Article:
Facial-Recognition Technology: Coming to a Store Near You


With a mountain of data from focus groups, in-person surveys, annoying telemarketers, and online-behavior stats, brands can get to know their different demographic groups pretty intimately. Now all that info may help feed the next step in sales: facial-recognition technology.

The Los Angeles Times reports that some major brands, including Adidas and Kraft, are considering using the technology in stores to help consumers make purchase decisions, with software being developed by Intel and other tech companies.

“You can put this technology into kiosks, vending machines, digital signs,” said Christopher O’Malley, director of retail marketing for Intel’s embedded and communications group, according to the Times. “It’s going to become a much more common thing in the next few years.”[more]

The paper reports that the Venetian resort, hotel and casino in Las Vegas uses facial recognition on digital displays in order to provide the appropriate restaurants, clubs, and entertainment to whatever consumer uses it. (God help you, of course, if you’re 22 and like to hang out in old people’s bars or 73 and have been known to run with a younger crowd.)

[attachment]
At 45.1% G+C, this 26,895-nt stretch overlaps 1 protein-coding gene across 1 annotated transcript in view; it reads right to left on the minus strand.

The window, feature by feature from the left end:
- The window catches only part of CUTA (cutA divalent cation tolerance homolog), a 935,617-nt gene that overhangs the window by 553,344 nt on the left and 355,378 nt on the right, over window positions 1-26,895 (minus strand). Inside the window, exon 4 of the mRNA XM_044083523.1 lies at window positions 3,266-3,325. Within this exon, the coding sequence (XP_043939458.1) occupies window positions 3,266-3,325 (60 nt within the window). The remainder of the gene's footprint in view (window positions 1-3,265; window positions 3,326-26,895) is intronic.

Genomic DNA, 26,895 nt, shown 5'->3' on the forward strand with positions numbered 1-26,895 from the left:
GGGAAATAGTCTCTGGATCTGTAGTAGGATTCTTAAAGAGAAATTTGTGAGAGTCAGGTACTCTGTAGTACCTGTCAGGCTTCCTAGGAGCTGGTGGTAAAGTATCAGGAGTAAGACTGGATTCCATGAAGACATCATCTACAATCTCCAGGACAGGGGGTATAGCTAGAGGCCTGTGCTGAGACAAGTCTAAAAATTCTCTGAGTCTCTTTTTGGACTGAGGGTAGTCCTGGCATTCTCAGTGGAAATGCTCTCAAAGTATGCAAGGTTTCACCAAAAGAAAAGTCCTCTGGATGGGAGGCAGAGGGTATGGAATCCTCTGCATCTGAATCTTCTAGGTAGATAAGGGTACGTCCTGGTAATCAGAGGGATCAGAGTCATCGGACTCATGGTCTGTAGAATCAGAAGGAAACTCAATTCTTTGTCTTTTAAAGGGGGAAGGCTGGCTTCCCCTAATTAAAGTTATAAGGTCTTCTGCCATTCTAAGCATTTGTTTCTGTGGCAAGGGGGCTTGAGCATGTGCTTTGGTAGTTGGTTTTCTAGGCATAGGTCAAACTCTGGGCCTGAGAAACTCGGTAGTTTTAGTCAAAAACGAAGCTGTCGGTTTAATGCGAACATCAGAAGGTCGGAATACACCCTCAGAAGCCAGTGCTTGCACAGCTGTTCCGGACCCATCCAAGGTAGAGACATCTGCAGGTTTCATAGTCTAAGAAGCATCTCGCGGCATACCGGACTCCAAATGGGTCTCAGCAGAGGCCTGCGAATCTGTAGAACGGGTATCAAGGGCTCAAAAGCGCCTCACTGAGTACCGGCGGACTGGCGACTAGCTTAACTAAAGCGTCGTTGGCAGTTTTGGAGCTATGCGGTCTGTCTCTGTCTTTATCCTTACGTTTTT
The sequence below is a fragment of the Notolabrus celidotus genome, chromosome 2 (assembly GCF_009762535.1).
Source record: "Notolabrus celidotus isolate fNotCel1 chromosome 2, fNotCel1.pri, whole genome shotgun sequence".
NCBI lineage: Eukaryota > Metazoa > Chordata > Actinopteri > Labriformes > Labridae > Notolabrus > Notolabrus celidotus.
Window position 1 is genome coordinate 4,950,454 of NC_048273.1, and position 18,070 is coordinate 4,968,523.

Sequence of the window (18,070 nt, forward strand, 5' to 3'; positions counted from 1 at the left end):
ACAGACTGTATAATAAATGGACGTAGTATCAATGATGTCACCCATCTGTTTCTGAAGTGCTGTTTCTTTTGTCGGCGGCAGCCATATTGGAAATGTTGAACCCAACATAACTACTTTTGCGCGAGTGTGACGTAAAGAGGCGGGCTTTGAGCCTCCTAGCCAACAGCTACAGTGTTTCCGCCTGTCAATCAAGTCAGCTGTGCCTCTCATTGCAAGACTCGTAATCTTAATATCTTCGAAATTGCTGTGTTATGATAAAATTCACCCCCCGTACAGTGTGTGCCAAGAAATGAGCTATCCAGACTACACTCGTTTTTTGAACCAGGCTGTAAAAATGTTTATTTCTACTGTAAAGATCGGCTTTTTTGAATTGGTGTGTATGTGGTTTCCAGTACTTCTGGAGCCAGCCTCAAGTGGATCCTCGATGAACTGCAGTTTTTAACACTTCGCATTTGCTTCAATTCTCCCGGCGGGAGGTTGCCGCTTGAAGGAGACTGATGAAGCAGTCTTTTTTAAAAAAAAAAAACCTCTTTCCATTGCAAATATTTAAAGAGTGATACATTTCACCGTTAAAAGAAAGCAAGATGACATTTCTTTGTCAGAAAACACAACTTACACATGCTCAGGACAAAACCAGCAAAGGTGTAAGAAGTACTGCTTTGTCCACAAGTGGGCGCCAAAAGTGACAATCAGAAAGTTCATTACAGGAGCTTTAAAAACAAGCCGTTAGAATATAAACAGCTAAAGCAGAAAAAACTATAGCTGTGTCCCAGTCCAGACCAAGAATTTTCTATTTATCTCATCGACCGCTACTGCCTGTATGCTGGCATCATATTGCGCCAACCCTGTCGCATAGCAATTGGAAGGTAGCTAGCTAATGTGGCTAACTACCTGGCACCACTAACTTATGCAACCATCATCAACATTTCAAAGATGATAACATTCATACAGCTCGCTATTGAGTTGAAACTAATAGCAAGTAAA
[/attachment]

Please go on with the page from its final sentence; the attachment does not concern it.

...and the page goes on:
Japan is the current leader in commercial facial-recognition use, the Times notes, with the technology appear in retail stores, restaurants, and banks, the Times notes.

“Adidas is working with Intel to install and test digital walls with facial recognition in a handful of stores either in the U.S. or Britain,” the Times reports. With the technology, a consumer can look at the wall and be offered goods that are suited mainly to his or her demographic. The Times notes that 60% of the information put on the wall would be demographically targeted while the other 40% would be random.

“If a retailer can offer the right products quickly, people are more likely to buy something,” said Chris Aubrey, vice president of global retail marketing for Adidas, the Times reports.

Meanwhile, Kraft is in discussions with a supermarket chain to use such technology in its stores to help market Kraft’s products, the Times notes. “If it recognizes that there is a female between 25 to 29 standing there, it may surmise that you are more likely to have minor children at home and give suggestions on how to spice up Kraft Macaroni & Cheese for the kids,” Donald King, the company’s vice president of retail experience, told the Times.

And if she just broke up with her boyfriend? Well, perhaps she’d like to spice up some comfort food for herself.